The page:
Seize quartiers are still used today in genealogical, heraldic, and antiquarian circles. They are a great way of representing ancestry, as they show the relationships between a person and their sixteen great-great-grandparents.


The History of Seize Quartiers

Seize quartiers (or “16 quarters”) were used as a proof of nobility in Continental Europe throughout the seventeenth and eighteenth century. Possessing them meant that a person would be admitted to any court in Europe, receiving in consequence all the advantages that bestowed. In order for a person to claim a specific degree of nobility, all of their 16 great-great-grandparents had to have been entitled to bear arms.

Although the doctrine of seize quartiers prevailed over most of the Continent, in the British Isles the most frequent examples come from Scotland (where arms are tied to clanship and their use is controlled tightly by Lyon Court).

The Continental system of a noble caste, with a royalty that tended to marry only with other royal families, has not existed in England since early medieval days. The landed gentry intermarried with the peerage families but its membership was not protected by law; Britain had a more flexible society that allowed for a certain degree of vertical movement.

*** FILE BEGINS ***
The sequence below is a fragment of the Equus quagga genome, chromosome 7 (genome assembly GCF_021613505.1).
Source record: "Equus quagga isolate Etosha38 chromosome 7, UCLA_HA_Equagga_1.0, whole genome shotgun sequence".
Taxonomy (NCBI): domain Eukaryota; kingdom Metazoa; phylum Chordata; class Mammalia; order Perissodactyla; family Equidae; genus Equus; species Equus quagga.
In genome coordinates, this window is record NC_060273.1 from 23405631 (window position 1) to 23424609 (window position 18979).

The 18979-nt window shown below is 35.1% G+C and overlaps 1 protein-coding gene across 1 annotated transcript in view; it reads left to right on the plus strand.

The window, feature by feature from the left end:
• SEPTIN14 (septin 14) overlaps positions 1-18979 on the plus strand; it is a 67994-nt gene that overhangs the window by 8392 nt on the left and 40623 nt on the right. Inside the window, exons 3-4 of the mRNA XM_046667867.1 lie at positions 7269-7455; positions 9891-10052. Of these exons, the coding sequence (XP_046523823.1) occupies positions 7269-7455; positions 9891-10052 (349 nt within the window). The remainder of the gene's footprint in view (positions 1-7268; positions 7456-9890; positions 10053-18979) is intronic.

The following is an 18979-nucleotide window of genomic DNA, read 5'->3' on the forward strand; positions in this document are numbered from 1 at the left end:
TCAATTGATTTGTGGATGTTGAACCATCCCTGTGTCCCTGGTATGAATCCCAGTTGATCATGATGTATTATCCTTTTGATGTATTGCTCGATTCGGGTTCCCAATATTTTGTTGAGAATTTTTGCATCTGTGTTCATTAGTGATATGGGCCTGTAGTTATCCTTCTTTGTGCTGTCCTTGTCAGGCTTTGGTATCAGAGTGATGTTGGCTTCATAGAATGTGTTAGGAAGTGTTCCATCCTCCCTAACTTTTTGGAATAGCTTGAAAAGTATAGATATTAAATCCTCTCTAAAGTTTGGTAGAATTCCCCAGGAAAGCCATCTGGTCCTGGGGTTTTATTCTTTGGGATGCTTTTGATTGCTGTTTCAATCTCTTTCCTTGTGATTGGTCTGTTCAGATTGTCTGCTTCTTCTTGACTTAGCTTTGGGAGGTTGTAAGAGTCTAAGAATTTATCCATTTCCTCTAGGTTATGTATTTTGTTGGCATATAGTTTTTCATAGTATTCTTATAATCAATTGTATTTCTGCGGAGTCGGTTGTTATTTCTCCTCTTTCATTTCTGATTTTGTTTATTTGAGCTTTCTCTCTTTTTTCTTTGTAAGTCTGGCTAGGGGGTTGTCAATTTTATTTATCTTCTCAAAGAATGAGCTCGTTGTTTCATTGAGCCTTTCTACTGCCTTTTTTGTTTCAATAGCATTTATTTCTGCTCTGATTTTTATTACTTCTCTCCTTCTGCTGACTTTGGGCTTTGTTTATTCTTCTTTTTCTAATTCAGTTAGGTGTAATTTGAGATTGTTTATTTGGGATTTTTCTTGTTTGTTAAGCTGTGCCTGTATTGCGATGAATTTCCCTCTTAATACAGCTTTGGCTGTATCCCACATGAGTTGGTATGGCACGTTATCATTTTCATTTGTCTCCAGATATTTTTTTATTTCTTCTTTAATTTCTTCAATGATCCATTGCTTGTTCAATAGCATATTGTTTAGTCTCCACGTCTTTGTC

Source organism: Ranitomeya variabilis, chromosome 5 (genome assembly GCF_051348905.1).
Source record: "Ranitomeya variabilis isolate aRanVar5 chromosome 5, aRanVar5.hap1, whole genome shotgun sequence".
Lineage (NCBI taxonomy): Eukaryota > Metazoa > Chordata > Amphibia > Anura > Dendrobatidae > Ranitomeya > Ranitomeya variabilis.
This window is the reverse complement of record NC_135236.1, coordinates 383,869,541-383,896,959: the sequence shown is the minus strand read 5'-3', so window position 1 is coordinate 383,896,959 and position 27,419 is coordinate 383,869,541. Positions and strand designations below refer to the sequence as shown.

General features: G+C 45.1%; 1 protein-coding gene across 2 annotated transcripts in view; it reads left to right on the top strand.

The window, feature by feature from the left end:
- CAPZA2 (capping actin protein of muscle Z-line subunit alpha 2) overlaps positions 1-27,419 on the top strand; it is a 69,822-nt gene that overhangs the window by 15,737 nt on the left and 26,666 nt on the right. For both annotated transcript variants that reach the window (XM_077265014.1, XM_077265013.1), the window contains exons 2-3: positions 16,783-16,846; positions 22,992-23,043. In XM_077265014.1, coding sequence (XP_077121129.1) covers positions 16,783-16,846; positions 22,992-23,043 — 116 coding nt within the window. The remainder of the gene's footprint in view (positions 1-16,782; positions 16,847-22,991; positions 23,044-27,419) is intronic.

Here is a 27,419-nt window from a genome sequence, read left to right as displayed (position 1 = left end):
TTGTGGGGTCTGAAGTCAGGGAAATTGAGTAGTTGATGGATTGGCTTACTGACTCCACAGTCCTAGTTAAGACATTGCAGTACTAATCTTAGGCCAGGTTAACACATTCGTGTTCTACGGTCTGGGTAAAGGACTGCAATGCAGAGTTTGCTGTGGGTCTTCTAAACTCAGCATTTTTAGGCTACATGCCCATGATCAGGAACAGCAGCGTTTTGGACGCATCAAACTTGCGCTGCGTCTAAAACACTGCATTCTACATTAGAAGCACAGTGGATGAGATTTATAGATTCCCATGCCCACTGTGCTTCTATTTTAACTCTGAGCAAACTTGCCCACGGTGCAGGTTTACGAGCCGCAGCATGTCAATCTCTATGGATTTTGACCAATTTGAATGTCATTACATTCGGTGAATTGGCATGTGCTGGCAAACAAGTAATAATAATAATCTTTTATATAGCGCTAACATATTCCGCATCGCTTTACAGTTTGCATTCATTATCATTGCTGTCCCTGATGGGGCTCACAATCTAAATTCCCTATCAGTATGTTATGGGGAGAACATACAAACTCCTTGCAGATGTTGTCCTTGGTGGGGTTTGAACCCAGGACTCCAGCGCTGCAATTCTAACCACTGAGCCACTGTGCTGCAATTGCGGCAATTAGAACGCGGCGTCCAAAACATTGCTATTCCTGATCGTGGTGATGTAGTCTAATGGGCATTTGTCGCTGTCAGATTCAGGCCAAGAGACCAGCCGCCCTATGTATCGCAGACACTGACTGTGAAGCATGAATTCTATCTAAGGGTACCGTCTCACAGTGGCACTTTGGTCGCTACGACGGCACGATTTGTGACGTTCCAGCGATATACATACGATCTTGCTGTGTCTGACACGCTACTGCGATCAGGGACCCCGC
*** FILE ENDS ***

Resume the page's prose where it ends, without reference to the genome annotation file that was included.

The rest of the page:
Seize Quartiers history and templates
Seize quartiers ahnentafel document (1786), by Josepha Maximiliana Lodron. Image Source: Wikimedia Commons.

What's Included in a Seize Quartier Chart

A Seize Quariers chart usually includes the following information:

  • Coat of Arms
  • Name
  • Date of birth and death 
  • Locations

Although they were borrowed from the heraldic tradition used to prove one’s nobility, Seize Quartiers are used today in genealogy as they give a great overview of a four generation pedigree – someone’s 16 great-great grandparents. 

Someone’s Seize-Quartiers can include any other pieces of information that the person considers relevant, including addresses, employment/profession, military history, other marriages, and more.

Mine include full name, date of birth, date of baptism, date of marriage (listed under the female) and date of death, plus locations for each of these events. Although it sounds like a lot to fit in one document, you can see below that there are ways to format the data so it’s easy to read.

Creting your Own Seize Quartiers

Below you can find the template I use to create Seize Quartiers. It’s made in Microsoft Word but can be opened in other programs as well. 

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